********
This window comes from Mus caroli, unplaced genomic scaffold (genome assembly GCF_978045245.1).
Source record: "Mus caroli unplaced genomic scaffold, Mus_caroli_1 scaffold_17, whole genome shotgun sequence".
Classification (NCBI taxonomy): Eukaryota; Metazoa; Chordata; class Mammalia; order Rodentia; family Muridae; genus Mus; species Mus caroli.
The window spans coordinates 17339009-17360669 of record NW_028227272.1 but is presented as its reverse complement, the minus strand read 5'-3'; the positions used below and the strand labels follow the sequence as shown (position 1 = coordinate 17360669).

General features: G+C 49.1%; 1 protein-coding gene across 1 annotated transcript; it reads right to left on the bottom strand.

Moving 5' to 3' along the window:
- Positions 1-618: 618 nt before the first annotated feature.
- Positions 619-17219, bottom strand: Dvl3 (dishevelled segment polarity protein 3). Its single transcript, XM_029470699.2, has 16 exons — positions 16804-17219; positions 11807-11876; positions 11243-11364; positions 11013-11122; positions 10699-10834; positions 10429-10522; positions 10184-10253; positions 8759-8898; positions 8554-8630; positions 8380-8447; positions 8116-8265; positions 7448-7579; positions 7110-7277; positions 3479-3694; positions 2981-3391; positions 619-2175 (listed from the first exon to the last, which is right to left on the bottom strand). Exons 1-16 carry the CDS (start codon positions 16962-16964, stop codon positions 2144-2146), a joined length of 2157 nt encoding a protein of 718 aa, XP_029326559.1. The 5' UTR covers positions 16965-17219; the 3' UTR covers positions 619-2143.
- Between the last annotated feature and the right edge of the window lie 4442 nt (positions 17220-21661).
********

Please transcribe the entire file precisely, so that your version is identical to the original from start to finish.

This window comes from Mus caroli, unplaced genomic scaffold (genome assembly GCF_978045245.1).
Source record: "Mus caroli unplaced genomic scaffold, Mus_caroli_1 scaffold_17, whole genome shotgun sequence".
Classification (NCBI taxonomy): Eukaryota; Metazoa; Chordata; class Mammalia; order Rodentia; family Muridae; genus Mus; species Mus caroli.
The window spans coordinates 17339009-17360669 of record NW_028227272.1 but is presented as its reverse complement, the minus strand read 5'-3'; the positions used below and the strand labels follow the sequence as shown (position 1 = coordinate 17360669).

General features: G+C 49.1%; 1 protein-coding gene across 1 annotated transcript; it reads right to left on the bottom strand.

Moving 5' to 3' along the window:
- Positions 1-618: 618 nt before the first annotated feature.
- Positions 619-17219, bottom strand: Dvl3 (dishevelled segment polarity protein 3). Its single transcript, XM_029470699.2, has 16 exons — positions 16804-17219; positions 11807-11876; positions 11243-11364; positions 11013-11122; positions 10699-10834; positions 10429-10522; positions 10184-10253; positions 8759-8898; positions 8554-8630; positions 8380-8447; positions 8116-8265; positions 7448-7579; positions 7110-7277; positions 3479-3694; positions 2981-3391; positions 619-2175 (listed from the first exon to the last, which is right to left on the bottom strand). Exons 1-16 carry the CDS (start codon positions 16962-16964, stop codon positions 2144-2146), a joined length of 2157 nt encoding a protein of 718 aa, XP_029326559.1. The 5' UTR covers positions 16965-17219; the 3' UTR covers positions 619-2143.
- Between the last annotated feature and the right edge of the window lie 4442 nt (positions 17220-21661).